October 10, 2011
Leafs' photographer has seen it all — except a Cup
By LANCE HORNBY, QMI Agency
TORONTO - Of all the Maple Leaf action shots, team photos and head ’n’ shoulder hockey cards Graig Abel has snapped, only one subject ever howled at him about an awkward pose.
That was because his rear end and genitalia were pressed against the ice during the long session at Maple Leaf Gardens. But when big boss Harold Ballard decreed his dog must be included in the club pic, well, Abel didn’t want to lose a good job.
Being steady at the camera with all sorts of strange subjects and settings has kept Abel as the team’s official photographer for 35 years and counting.
“Usually the formal team pictures go smoothly, because the players have been doing it since they were kids,” Abel said. “They smile and sit still. But one year in (the late 1980s) they were all arranged in rows waiting for Harold and he walks out with T.C. Puck (his big Flanders Bouvier). T.C. was fine to stay put for a minute, but they’d really cleaned and scraped the ice for me and it wasn’t long before he started barking loud about having to sit in the cold. Hey, so would I.
“Harold’s partner, Yolanda, was shouting at the workers to hold the dog and find some carpet. The players were all trying not to laugh and I’m looking through the viewer thinking ‘this is the goofiest picture I’ve ever taken.’ ”
Abel has only missed “a handful” of home games since 1977, taking up game night position with his trusty wooden stool in the northwest corner of the Gardens and, after 1999, around the Zamboni entrance of the ACC.
But his streak nearly came to a premature end during one of Wayne Gretzky’s early visits to Carlton St.
“All the guys went out early to shoot Gretzky in warmup because he was a big deal,” Abel said. “So there I was in a nice white shirt and jacket that we wore at the time. I was watching Gretzky, but not one of the Oilers who was firing pucks to test the glass.”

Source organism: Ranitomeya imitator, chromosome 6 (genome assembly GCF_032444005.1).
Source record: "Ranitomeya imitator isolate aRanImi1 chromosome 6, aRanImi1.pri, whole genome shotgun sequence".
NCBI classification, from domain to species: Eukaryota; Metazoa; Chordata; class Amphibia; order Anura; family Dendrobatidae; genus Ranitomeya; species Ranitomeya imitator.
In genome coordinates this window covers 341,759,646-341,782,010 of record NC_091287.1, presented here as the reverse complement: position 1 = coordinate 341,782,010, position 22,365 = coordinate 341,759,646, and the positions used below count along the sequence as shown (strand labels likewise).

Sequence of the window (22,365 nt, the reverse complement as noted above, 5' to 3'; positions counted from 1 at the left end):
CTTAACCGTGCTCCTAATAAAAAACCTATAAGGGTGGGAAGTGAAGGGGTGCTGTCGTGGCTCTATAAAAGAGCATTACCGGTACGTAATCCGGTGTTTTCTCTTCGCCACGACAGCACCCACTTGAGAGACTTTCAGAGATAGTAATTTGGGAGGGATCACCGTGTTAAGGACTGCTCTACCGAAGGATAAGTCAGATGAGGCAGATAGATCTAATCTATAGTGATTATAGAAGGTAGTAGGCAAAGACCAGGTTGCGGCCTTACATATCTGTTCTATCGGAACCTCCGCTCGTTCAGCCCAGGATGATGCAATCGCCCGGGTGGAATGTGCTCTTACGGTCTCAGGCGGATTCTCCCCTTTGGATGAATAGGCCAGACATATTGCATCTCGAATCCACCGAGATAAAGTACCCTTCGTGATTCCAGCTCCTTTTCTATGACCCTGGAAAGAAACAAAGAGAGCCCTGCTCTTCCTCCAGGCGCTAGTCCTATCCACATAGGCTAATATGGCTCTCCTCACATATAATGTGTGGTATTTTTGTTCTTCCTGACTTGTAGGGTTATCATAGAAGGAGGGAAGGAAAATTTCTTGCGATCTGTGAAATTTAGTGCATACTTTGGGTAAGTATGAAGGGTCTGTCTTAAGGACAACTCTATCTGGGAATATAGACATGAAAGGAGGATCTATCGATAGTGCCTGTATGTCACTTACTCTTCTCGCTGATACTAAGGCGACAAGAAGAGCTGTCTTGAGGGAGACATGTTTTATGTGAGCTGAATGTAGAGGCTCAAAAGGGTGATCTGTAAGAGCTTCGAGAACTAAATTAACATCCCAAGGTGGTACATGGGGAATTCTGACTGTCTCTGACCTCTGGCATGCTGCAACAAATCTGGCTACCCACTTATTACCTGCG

With no safety netting at the time, a puck cleared the rim and caught Abel right between the eyes.
“Blood everywhere, I couldn’t see,” he recalled with a chuckle. “They took me to the Gardens clinic and who is sitting in there but Harold. He growled, ‘How in hell did ya get hurt, the game ain’t started.’
“I couldn’t tell him I was getting pictures of the other team, so I just said it was an accident. He offered to have one of the boys run me to hospital, but I just wanted to get back out there.
“Then I forgot about this big bandage around my eye and when I pulled the camera up to shoot again, I nearly knocked myself out.”
Abel stayed on the good side of the erratic Ballard, who had given final approval to his hiring in 1977. But Abel had silver halides in his DNA, the grandson of Charles (Chas) Abel, who came to Canada from England in 1906. After starting in the fledgling phonograph recording industry, Abel had switched to photo-finishing and operated a chain of labs across Canada.
When the newly built Gardiner Expressway forced a move from their Fleet St. store, Graig’s father Chas set up at Sherbourne and Lakeshore with his son, a forward for the Streetsville Derbys who had begun experimenting with sports photography.
“I’d messed around because we had the cameras lying around the store,” Graig said. “I wasn’t very good at first, but I worked at it. Thankfully, I had a lot of supplies to experiment with.”
A chance encounter with a customer who brought in rolls of Leaf film changed Abel’s career path.
“He took pictures at the games for albums which sold at their concession stands. He accepted my offer to help him, but soon after he just disappeared.”
So in the peculiar way the Gardens worked, Abel “just showed up and started shooting,” leaving it to Hot Stove Club manager Bill Cluff to square it with Ballard.
When Ballard died in 1990, the huge picture used when he lay in state in the Gardens was one Abel took in the owner’s famous bunker.
Abel was on call at the Hot Stove when it was commandeered for Leafs training camp in the late ’70s and early ’80s. Abel recalls fitness wasn’t a priority then.
“I was taking player head shots and made the mistake of leaving my cigarettes on the table. I left the room, came back and there’s a bunch of players, Al Iafrate, Chris Kotsopoulos, puffing away — with team officials all over the place. Al was beautiful. He came back later and asked, “Did I leave my urine sample here?